You once said in an interview that extremes interest you. Were you trying to capture any extremes in the cloudscapes?
There are quite a few, really. The biggest one for me is the fact that it’s never to be repeated. You never go back to that moment – it’s the extreme of time. There’s that cliché of a ‘captured moment’ but with these it’s even more chaotic. There’s that moment of me flying and seeing this image at this precise time; I could’ve looked left or right or the plane could’ve been moving slower or flying at a higher altitude. But the fact that I can capture that moment is such a release and to me that’s quite an extreme.
Do you think there are certain periods in life that are more conducive to creativity?
That’s an interesting question. Someone was asking me the other day whether you have to be sort of depressed to be creative. I guess any experience helps. I think I’m probably happiest when I’m feeling immersed in the work. Being completely lost in the work is such a great feeling to have, you’re away from the world and devoid from the clutter of every day life and you’re just surrounded by the thoughts of what you’re doing.
I think when my daughter was born that was a particular time of just trying to find some peace because it was sort of a tempestuous relationship I was in at the time. I found real peace and calm in this particular body of work.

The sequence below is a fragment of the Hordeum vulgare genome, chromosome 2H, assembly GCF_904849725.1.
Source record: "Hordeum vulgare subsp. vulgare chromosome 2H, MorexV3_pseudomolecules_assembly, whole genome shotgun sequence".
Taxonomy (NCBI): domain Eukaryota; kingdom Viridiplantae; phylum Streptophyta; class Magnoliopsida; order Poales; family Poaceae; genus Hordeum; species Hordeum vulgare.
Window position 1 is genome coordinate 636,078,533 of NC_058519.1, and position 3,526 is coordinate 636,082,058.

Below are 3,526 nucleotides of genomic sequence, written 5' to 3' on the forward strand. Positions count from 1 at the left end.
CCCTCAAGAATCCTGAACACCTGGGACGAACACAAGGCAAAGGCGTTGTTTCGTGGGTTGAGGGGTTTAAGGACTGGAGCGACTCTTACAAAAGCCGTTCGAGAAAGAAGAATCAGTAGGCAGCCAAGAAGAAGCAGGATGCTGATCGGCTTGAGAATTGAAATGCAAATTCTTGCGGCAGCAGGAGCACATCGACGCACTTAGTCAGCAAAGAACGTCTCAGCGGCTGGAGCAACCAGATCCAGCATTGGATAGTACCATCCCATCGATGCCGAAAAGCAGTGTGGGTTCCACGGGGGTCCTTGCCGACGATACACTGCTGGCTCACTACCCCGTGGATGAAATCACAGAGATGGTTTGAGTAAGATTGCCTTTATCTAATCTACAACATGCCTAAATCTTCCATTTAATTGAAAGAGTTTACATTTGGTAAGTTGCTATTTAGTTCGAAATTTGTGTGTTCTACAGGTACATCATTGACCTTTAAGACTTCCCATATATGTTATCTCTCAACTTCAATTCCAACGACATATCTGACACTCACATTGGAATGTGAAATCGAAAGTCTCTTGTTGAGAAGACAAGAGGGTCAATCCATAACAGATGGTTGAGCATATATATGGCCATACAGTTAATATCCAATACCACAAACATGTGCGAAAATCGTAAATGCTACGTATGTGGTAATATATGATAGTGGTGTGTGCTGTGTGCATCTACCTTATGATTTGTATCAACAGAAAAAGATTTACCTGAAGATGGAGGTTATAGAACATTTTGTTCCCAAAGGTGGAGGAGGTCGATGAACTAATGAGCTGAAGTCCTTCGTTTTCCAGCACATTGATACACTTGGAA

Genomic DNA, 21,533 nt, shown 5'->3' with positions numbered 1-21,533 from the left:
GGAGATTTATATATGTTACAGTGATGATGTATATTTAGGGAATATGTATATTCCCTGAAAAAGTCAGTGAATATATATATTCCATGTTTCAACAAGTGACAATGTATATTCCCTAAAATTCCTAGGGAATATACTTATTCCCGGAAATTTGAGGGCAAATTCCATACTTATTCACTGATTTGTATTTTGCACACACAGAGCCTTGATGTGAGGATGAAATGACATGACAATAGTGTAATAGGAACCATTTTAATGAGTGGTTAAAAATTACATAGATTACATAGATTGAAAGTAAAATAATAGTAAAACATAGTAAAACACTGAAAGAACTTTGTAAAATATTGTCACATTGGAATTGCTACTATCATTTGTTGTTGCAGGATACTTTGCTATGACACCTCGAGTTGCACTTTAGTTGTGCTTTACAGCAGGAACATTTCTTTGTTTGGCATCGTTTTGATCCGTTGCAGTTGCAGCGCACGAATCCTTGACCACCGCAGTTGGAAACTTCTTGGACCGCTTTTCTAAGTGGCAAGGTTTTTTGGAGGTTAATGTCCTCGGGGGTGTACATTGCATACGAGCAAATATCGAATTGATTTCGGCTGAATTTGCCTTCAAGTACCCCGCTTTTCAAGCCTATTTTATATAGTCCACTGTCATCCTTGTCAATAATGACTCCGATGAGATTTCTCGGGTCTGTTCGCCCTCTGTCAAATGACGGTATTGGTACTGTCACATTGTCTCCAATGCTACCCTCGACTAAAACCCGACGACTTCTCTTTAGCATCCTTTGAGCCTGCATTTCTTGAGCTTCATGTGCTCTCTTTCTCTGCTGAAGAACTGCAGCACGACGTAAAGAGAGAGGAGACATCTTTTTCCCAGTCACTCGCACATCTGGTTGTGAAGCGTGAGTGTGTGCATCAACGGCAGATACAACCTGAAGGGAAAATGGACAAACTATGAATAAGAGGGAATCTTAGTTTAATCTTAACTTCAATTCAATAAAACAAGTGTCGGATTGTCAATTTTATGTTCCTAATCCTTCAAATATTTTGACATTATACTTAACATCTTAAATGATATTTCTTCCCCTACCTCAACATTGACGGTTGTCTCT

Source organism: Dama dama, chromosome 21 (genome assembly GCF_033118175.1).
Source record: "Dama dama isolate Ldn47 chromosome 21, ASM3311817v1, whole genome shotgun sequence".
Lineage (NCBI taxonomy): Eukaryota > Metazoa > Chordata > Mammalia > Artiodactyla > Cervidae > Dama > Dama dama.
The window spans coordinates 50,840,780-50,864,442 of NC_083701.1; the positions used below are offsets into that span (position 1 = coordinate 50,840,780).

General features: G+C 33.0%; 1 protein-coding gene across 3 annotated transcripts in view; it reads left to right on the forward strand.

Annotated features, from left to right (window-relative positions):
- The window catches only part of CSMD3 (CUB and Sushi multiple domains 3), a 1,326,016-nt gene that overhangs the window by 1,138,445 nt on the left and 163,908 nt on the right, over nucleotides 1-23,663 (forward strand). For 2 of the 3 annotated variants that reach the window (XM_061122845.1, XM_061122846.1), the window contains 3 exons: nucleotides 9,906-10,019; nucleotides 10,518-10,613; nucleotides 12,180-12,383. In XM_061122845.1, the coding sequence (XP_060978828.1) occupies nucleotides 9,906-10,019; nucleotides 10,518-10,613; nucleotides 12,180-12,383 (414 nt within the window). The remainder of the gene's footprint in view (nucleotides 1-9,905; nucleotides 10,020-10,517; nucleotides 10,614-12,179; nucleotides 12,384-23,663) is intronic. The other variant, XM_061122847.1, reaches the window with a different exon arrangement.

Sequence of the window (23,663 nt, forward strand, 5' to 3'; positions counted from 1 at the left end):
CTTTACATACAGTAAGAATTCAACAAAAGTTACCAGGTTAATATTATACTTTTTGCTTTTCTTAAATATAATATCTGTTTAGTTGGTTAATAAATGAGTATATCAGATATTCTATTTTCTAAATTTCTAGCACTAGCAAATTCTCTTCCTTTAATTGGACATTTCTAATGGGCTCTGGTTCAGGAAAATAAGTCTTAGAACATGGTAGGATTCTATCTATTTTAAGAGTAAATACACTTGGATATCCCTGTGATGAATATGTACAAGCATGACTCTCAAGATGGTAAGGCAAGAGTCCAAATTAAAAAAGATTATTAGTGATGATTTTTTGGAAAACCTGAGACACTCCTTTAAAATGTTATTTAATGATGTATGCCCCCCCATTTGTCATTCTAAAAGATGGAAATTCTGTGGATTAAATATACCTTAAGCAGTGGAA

Fear and doubt are part of the creative process and most people have no idea that artists struggle with insecurities like everyone else. What can you tell me about that side of being an artist?
I guess there’s that usual thing where you like what you’re doing, but then you have days where you doubt yourself and what you’re doing. I doubted myself over some of [these images]. I started thinking if this was really worthy of putting together a body of work and whether it was worthy of people coming to see it. And I think that goes on constantly when you’re an artist: you always have that cycle of excitement and doubt.
I think you really have to believe in what you’re doing. As long as you believe in a project and it makes you happy, your work will feel worthy enough. I think it would be very hard to create a body of work that you didn’t believe in.
Where does your ambition come from?
Not wanting to fail is what drives me mostly. I really don’t like the idea of not being good enough for myself. My mum is a very driven woman. She’s really strong but does it in the calmest way and gets on with she has to do. And that’s a quality that I really admire. I’ve got a few friends who are really successful in what they do and are just like that. Quiet confidence is a nice personal quality, and I aspire to have that. To be good at what you do in the calmest possible way is the most beautiful quality to have.
What’s the most important thing you’ve learned about taking pictures?
It would be to listen to yourself. You can look and look and look, but there’s a certain point where you’re looking at something and it really resonates with you. I think that’s something that’s really important. A lot of people ask about equipment, what you use and how you do it. And that’s the technical side of things – and anyone can learn that – but I think the real thing is to learn how to look and to listen to yourself when you’re shooting.
Everything & Nothing is on view at Display Gallery until 28 April.
Check out more of Benedict Redgrove’s work online.